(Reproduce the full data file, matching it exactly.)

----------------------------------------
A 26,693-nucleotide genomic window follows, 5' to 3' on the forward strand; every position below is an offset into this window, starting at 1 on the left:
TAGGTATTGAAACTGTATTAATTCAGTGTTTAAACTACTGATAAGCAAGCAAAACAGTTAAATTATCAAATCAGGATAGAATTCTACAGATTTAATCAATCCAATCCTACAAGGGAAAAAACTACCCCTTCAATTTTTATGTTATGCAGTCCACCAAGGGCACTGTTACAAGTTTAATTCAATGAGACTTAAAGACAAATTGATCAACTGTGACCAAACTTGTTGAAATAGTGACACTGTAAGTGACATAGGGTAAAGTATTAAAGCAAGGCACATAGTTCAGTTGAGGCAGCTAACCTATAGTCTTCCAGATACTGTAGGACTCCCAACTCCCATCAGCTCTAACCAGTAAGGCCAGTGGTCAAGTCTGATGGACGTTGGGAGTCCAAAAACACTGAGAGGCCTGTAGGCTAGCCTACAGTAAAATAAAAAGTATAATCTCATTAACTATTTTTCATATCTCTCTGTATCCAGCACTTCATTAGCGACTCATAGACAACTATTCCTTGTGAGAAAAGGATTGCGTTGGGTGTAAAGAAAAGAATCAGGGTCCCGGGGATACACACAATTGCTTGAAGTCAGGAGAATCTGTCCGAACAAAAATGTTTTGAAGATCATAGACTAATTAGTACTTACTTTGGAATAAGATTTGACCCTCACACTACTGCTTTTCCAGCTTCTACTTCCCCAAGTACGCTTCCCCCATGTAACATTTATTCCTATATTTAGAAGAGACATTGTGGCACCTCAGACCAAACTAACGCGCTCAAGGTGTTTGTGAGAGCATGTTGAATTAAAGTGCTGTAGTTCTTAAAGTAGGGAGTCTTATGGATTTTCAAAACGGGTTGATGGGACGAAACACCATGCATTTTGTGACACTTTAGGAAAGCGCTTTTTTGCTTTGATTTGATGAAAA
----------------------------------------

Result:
A 26,693-nucleotide genomic window follows, 5' to 3' on the forward strand; every position below is an offset into this window, starting at 1 on the left:
TAGGTATTGAAACTGTATTAATTCAGTGTTTAAACTACTGATAAGCAAGCAAAACAGTTAAATTATCAAATCAGGATAGAATTCTACAGATTTAATCAATCCAATCCTACAAGGGAAAAAACTACCCCTTCAATTTTTATGTTATGCAGTCCACCAAGGGCACTGTTACAAGTTTAATTCAATGAGACTTAAAGACAAATTGATCAACTGTGACCAAACTTGTTGAAATAGTGACACTGTAAGTGACATAGGGTAAAGTATTAAAGCAAGGCACATAGTTCAGTTGAGGCAGCTAACCTATAGTCTTCCAGATACTGTAGGACTCCCAACTCCCATCAGCTCTAACCAGTAAGGCCAGTGGTCAAGTCTGATGGACGTTGGGAGTCCAAAAACACTGAGAGGCCTGTAGGCTAGCCTACAGTAAAATAAAAAGTATAATCTCATTAACTATTTTTCATATCTCTCTGTATCCAGCACTTCATTAGCGACTCATAGACAACTATTCCTTGTGAGAAAAGGATTGCGTTGGGTGTAAAGAAAAGAATCAGGGTCCCGGGGATACACACAATTGCTTGAAGTCAGGAGAATCTGTCCGAACAAAAATGTTTTGAAGATCATAGACTAATTAGTACTTACTTTGGAATAAGATTTGACCCTCACACTACTGCTTTTCCAGCTTCTACTTCCCCAAGTACGCTTCCCCCATGTAACATTTATTCCTATATTTAGAAGAGACATTGTGGCACCTCAGACCAAACTAACGCGCTCAAGGTGTTTGTGAGAGCATGTTGAATTAAAGTGCTGTAGTTCTTAAAGTAGGGAGTCTTATGGATTTTCAAAACGGGTTGATGGGACGAAACACCATGCATTTTGTGACACTTTAGGAAAGCGCTTTTTTGCTTTGATTTGATGAAAA